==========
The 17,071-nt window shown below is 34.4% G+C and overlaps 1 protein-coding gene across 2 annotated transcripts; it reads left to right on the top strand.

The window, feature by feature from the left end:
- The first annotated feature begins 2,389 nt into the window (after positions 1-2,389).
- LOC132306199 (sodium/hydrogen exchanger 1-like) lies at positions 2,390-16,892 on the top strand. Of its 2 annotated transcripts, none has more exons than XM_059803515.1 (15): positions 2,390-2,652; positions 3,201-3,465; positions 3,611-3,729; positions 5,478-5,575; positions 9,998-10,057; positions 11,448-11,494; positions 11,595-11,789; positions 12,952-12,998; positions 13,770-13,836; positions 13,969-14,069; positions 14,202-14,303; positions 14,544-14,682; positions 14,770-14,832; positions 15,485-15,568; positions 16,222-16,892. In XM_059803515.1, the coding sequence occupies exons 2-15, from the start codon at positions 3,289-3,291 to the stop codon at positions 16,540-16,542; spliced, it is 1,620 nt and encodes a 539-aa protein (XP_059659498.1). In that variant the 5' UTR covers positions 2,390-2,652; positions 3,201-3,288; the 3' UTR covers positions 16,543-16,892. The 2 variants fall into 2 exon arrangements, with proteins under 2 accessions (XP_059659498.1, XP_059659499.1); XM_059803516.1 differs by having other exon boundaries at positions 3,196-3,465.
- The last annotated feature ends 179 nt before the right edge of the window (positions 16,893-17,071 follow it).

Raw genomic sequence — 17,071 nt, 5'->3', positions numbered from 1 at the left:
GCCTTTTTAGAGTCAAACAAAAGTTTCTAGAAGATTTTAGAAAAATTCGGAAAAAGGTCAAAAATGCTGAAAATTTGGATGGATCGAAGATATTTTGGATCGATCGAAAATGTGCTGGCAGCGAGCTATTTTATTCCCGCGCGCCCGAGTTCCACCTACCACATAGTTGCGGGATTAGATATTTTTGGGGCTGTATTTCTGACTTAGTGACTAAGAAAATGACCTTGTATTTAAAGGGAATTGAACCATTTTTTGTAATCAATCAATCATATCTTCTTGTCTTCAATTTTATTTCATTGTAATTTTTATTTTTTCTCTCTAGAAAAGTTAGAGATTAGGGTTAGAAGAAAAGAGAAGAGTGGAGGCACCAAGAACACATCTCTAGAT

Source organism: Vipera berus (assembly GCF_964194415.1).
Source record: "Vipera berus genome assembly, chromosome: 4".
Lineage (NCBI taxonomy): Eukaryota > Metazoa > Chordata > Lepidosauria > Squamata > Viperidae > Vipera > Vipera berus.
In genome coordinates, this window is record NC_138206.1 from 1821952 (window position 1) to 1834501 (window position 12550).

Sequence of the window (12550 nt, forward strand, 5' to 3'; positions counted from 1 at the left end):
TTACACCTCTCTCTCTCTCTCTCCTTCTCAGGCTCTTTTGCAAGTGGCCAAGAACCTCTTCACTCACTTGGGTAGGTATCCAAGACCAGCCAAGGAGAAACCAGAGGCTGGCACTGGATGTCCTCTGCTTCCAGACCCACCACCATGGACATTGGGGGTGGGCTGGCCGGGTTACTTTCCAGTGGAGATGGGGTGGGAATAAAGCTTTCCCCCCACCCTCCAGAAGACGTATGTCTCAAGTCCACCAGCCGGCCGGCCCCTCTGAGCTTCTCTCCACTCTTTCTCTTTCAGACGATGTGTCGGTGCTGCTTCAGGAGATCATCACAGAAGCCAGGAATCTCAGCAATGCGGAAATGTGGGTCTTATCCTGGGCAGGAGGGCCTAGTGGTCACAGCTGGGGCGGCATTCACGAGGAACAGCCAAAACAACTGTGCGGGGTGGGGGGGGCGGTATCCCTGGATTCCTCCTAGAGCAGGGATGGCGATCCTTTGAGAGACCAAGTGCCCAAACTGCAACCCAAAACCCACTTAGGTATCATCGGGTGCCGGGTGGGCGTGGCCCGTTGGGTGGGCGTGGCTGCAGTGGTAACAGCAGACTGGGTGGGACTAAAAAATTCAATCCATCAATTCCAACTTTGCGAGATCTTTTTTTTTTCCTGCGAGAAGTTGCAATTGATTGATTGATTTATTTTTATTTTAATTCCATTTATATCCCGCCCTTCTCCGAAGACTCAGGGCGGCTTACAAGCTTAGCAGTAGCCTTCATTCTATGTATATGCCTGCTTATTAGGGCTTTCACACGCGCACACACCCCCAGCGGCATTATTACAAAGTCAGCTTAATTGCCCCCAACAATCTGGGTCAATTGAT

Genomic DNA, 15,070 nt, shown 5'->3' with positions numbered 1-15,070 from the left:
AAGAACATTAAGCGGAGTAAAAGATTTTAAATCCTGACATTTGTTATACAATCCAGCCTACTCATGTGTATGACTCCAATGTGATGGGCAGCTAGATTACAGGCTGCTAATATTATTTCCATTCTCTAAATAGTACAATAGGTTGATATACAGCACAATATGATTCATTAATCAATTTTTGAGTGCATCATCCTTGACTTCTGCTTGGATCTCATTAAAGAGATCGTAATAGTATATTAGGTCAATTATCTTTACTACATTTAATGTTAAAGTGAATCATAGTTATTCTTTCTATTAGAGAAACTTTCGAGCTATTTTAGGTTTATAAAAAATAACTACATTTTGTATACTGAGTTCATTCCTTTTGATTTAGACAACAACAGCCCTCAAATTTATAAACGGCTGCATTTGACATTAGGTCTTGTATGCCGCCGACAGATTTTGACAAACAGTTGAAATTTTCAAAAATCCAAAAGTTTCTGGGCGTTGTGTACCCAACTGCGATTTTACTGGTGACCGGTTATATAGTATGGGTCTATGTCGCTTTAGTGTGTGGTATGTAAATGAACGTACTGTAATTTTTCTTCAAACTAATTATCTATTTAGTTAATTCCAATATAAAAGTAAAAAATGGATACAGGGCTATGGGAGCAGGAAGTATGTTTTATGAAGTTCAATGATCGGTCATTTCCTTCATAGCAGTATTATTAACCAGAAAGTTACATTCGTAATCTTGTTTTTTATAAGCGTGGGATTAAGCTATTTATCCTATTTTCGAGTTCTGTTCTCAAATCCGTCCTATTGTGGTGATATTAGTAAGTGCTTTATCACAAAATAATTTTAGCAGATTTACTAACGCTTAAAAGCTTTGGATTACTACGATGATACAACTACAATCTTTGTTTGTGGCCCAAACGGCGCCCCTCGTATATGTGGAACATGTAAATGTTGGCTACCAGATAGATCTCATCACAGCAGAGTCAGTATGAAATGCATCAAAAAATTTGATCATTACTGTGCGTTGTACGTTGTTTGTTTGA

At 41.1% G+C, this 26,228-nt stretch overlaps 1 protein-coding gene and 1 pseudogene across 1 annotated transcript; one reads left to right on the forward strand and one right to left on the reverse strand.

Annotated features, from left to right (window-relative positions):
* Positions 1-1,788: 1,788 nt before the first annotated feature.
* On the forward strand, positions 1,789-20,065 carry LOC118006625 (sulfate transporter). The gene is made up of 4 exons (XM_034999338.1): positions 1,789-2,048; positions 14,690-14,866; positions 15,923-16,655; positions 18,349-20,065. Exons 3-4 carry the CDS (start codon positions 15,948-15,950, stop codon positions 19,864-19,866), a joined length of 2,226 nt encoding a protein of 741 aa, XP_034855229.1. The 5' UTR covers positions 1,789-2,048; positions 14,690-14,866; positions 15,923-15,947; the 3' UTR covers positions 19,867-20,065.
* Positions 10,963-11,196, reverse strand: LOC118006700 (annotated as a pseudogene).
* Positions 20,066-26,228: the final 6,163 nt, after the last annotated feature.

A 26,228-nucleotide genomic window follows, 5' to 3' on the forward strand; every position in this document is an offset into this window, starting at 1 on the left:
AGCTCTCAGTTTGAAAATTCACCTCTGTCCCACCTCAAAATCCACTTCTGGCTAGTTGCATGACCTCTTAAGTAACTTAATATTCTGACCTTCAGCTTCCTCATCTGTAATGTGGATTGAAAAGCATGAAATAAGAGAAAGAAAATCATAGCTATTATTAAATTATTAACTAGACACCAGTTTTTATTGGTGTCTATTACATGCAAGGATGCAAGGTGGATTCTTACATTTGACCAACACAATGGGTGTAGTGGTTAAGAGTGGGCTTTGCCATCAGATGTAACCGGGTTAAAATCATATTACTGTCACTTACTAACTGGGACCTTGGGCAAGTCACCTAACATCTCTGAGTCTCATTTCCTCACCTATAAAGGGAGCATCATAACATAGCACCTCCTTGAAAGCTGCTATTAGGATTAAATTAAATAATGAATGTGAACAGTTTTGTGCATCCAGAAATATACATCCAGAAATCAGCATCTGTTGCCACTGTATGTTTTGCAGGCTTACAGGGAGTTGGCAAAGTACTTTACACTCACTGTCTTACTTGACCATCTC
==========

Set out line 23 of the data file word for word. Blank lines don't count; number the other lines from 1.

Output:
AGCTCTCAGTTTGAAAATTCACCTCTGTCCCACCTCAAAATCCACTTCTGGCTAGTTGCATGACCTCTTAAGTAACTTAATATTCTGACCTTCAGCTTCCTCATCTGTAATGTGGATTGAAAAGCATGAAATAAGAGAAAGAAAATCATAGCTATTATTAAATTATTAACTAGACACCAGTTTTTATTGGTGTCTATTACATGCAAGGATGCAAGGTGGATTCTTACATTTGACCAACACAATGGGTGTAGTGGTTAAGAGTGGGCTTTGCCATCAGATGTAACCGGGTTAAAATCATATTACTGTCACTTACTAACTGGGACCTTGGGCAAGTCACCTAACATCTCTGAGTCTCATTTCCTCACCTATAAAGGGAGCATCATAACATAGCACCTCCTTGAAAGCTGCTATTAGGATTAAATTAAATAATGAATGTGAACAGTTTTGTGCATCCAGAAATATACATCCAGAAATCAGCATCTGTTGCCACTGTATGTTTTGCAGGCTTACAGGGAGTTGGCAAAGTACTTTACACTCACTGTCTTACTTGACCATCTC